Why your supporters are wealthier than you expect. Course details.

The impact of the expanding web on charities

Howard Lake | 6 August 2014 | Blogs

The Internet as we know it is currently growing and changing with the release of more than 1,400+ new generic top level domains (gTLDs) including .london, .ngo, and .coke. For charities, this presents a great opportunity to increase their online presence.
Whether you’re looking to attract more donors, increase SEO or interact with similar charities from around the globe, Brian Cute, CEO of Public Interest Registry, the non-profit operators of the .org domain name and soon-to-come .ngo domain, shares how charities and not-for-profit organisations can take advantage of all the opportunities this new age of the web presents.

1. Your organisation’s website still matters

Websites will continue to be the anchor of any organisation’s online presence while search, social media and mobile apps compliment and support websites. A recent study run by Public Interest Registry found that 81% of web users consider an organisation’s website to be the most reliable source of information, with 60% considering Twitter the least reliable.
This validates the need for a website, and charities need to understand how the Internet is changing in order to make sure they can effectively use their websites to expand their visibility and properly communicate their missions.

2. Connect with the community

Through three years of research across the globe, Public Interest Registry found that non-governmental organisations are looking for the ability to connect other members of the community including other NGOs, volunteers and donors. By connecting with charities that are similar in size or mission, charitable organisations are able to share best practices in order to help advance their missions. Social media sites are one way that charities can interact with volunteers and with donors.
Recognising this, Public Interest Registry has also created a portal for .ngo websites that has a searchable directory and dedicated profile pages giving charities higher visibility, and allowing them to be found by other charities and donors alike. As an added bonus donors will be able to donate to the charity straight from the profile page.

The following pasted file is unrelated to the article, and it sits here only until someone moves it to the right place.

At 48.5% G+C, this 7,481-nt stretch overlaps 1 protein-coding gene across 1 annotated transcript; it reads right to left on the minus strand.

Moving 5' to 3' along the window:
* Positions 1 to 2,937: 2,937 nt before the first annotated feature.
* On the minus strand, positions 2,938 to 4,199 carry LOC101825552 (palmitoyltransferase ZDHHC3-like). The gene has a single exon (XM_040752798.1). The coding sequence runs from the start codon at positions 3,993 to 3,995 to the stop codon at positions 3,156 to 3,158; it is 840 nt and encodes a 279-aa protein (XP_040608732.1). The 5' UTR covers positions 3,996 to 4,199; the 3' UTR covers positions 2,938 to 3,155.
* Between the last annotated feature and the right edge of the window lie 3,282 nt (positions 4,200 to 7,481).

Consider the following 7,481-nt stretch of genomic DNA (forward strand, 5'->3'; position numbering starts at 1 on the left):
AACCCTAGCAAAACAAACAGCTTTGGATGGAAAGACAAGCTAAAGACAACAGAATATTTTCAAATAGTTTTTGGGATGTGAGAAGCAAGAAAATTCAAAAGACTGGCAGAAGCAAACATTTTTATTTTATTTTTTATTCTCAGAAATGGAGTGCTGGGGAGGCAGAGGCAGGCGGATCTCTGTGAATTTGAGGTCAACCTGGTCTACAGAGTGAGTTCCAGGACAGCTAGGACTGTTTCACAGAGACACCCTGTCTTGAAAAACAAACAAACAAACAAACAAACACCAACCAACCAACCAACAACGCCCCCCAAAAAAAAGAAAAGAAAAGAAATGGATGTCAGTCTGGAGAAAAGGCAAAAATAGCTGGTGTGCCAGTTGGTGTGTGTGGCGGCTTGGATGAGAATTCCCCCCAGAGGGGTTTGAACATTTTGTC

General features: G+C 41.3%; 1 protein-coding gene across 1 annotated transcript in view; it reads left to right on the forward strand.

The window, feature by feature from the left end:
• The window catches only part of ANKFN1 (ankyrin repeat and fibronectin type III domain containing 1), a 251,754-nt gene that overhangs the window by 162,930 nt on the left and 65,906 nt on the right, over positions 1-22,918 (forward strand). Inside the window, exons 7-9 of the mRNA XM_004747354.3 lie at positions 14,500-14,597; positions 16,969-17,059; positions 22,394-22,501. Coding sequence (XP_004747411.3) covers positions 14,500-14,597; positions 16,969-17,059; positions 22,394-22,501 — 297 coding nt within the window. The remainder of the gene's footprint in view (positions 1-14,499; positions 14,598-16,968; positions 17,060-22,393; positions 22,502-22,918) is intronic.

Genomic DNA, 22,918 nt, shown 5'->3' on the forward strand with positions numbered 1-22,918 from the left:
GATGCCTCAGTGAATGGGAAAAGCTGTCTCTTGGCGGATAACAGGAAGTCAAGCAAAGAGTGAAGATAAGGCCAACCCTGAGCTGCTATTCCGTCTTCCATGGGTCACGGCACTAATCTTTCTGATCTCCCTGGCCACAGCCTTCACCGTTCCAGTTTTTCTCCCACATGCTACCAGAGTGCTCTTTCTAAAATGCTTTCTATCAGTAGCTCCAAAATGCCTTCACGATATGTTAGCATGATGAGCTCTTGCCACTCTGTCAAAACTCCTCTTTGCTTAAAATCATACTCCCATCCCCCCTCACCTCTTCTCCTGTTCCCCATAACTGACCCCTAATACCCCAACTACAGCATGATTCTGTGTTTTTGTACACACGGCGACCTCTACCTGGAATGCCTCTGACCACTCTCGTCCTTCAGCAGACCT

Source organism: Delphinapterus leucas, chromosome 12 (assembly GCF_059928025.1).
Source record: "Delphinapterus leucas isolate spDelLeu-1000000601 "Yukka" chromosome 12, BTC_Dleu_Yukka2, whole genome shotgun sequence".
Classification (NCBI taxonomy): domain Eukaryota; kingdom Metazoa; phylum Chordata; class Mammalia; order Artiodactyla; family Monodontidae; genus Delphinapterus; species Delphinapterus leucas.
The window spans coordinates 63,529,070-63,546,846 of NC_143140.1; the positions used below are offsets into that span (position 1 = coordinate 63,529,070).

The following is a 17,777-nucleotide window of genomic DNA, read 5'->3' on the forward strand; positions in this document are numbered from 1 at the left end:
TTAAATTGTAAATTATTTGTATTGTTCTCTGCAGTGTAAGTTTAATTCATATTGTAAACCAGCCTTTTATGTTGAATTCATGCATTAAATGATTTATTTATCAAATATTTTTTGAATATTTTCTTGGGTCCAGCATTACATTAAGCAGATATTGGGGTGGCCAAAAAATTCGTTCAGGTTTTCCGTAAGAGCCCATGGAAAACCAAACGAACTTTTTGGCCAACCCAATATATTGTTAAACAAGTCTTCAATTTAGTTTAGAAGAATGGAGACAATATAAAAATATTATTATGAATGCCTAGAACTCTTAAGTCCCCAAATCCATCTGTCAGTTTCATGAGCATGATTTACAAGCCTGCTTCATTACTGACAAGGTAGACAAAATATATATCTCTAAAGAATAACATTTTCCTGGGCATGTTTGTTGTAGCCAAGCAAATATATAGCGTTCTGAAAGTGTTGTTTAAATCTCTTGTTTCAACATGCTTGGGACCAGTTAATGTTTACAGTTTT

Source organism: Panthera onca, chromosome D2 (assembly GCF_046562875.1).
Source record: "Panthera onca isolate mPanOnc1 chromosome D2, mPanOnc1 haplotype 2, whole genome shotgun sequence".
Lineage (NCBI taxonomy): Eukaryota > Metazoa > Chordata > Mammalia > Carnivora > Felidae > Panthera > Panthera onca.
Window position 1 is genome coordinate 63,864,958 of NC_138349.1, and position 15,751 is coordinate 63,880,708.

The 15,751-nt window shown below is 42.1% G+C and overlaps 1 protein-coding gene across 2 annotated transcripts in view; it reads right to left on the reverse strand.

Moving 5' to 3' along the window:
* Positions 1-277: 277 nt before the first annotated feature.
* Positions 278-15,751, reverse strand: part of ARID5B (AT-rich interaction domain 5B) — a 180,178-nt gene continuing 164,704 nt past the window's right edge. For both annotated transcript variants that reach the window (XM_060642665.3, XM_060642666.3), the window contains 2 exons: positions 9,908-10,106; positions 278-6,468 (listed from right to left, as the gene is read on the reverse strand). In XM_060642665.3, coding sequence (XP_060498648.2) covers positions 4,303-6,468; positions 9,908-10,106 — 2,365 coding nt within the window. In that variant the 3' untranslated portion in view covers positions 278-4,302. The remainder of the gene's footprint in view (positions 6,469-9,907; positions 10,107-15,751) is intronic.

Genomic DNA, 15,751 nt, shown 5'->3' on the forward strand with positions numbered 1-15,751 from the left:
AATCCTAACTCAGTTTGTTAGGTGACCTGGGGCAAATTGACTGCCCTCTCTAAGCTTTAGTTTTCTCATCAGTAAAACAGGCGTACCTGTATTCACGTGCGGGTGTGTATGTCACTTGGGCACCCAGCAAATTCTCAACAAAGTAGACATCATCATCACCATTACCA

Why your supporters are wealthier than you think... Course by Catherine Miles. Background photo of two sides of a terraced street of houses.

3. Highlight your differences

While common causes unite charities, each organisation has a unique mission that sets it apart. Be proud of what makes your charity distinctive and make sure your website and social media platforms stay true to your identity. An effective way of doing this is with a validated domain name that gives your brand trust and credibility, especially a domain name that accurately describes what you stand for.

4. Attract donations

The Internet has made it easier than ever for charities to collect donations, but it’s still important that potential donors feel they are supporting an organisation they can trust. They need to be educated on what your charity does and what it stands for. A reliable, open and verified web presence will make your charity more attractive when conducting fundraising.

Brian Cute

Brian Cute, CEO of Public Interest Registry

Brian Cute assumed this leadership position as CEO of Public Interest Registry in 2011, backed by more than 13 years of experience in the Internet and communications industry. Prior to joining Public Interest Registry, he served as Vice President of discovery services for Afilias, the world’s leading provider of Internet infrastructure solutions and registry systems provider to Public Interest Registry for the .org domain. His experience within the domain name system (DNS) runs deep, having had management positions in both a leading domain name registrar, Network Solutions, as Director of Policy, and a leading registry, VeriSign, as Vice President of government relations.
He is an active participant in the Internet Corporation for Assigned Names and Numbers (ICANN) community and has twice served as Chair of the ICANN Accountability and Transparency Review. Organisations interested in learning more about .ngo and expressing their interest can visit Globalngo.org.